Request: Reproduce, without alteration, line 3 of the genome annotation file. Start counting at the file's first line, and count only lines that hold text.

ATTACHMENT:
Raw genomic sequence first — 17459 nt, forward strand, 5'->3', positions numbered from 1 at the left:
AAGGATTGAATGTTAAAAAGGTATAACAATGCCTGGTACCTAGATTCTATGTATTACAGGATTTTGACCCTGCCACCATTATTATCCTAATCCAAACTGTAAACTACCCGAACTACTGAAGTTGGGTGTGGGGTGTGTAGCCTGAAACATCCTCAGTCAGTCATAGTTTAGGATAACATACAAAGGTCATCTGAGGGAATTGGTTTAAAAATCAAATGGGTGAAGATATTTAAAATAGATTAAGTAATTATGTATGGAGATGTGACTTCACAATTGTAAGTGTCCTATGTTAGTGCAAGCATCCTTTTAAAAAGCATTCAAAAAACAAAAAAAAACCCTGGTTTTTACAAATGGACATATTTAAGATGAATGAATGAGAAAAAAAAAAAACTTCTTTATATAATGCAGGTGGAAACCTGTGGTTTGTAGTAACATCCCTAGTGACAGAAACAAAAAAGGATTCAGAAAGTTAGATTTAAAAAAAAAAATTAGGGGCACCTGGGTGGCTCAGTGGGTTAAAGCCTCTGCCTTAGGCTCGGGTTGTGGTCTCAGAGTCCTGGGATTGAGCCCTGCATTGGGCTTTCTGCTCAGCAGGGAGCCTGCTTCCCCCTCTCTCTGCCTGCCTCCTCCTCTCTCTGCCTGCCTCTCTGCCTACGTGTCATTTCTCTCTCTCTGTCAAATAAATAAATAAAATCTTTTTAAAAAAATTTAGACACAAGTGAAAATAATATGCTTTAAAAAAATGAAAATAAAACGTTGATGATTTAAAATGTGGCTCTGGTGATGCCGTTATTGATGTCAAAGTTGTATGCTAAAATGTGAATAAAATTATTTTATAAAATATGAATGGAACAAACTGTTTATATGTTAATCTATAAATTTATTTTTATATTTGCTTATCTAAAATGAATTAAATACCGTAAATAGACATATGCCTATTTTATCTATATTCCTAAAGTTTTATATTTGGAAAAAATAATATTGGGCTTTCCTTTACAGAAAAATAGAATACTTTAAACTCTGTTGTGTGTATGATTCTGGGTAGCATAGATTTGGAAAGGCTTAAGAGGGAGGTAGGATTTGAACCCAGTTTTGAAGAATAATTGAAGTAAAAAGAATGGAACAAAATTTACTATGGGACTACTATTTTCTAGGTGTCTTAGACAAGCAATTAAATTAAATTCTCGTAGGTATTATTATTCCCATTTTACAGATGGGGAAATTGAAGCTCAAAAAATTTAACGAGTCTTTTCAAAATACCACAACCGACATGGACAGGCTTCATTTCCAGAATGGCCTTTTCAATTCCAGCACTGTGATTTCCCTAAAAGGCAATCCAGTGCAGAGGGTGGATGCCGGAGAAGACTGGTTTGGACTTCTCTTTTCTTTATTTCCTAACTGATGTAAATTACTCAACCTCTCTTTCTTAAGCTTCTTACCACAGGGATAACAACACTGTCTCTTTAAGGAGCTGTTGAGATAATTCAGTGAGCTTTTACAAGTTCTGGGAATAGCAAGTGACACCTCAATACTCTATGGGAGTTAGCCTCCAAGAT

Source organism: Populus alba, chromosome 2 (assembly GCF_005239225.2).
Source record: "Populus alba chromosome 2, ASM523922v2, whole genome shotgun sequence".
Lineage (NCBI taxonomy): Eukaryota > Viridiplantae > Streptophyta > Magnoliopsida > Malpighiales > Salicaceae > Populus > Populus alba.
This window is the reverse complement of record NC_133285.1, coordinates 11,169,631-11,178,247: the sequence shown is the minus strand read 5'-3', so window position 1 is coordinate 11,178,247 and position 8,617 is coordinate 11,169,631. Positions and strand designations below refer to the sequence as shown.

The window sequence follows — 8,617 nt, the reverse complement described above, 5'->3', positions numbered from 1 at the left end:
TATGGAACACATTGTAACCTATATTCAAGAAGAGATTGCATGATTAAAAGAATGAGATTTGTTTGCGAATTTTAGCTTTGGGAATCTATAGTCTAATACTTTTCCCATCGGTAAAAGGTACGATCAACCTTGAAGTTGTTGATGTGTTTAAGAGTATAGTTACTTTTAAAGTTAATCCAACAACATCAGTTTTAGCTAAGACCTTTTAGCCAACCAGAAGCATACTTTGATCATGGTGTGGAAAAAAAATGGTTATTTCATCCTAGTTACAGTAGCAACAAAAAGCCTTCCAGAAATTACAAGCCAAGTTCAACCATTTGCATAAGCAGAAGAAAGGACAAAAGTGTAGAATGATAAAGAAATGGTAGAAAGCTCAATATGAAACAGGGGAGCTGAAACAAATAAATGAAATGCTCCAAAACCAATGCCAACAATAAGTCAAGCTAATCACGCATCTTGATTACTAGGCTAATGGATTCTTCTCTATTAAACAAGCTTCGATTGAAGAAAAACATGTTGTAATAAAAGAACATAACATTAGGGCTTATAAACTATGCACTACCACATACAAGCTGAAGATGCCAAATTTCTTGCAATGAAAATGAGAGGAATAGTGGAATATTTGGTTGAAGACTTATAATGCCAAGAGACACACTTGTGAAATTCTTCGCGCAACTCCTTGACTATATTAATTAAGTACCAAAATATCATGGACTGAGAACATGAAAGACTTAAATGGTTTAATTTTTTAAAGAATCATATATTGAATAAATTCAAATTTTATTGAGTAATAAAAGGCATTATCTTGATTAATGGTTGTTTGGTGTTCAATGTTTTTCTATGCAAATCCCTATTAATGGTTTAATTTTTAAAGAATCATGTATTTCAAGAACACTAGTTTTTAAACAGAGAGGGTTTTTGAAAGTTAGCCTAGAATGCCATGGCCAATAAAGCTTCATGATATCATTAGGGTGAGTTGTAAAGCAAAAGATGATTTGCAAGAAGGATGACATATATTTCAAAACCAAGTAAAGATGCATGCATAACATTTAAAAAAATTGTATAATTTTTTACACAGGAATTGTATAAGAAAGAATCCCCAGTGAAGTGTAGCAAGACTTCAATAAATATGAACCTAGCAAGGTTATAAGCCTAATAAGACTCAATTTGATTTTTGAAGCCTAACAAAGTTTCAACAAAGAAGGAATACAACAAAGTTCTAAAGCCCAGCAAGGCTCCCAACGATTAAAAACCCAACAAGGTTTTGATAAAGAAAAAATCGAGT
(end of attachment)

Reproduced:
Source organism: Populus alba, chromosome 2 (assembly GCF_005239225.2).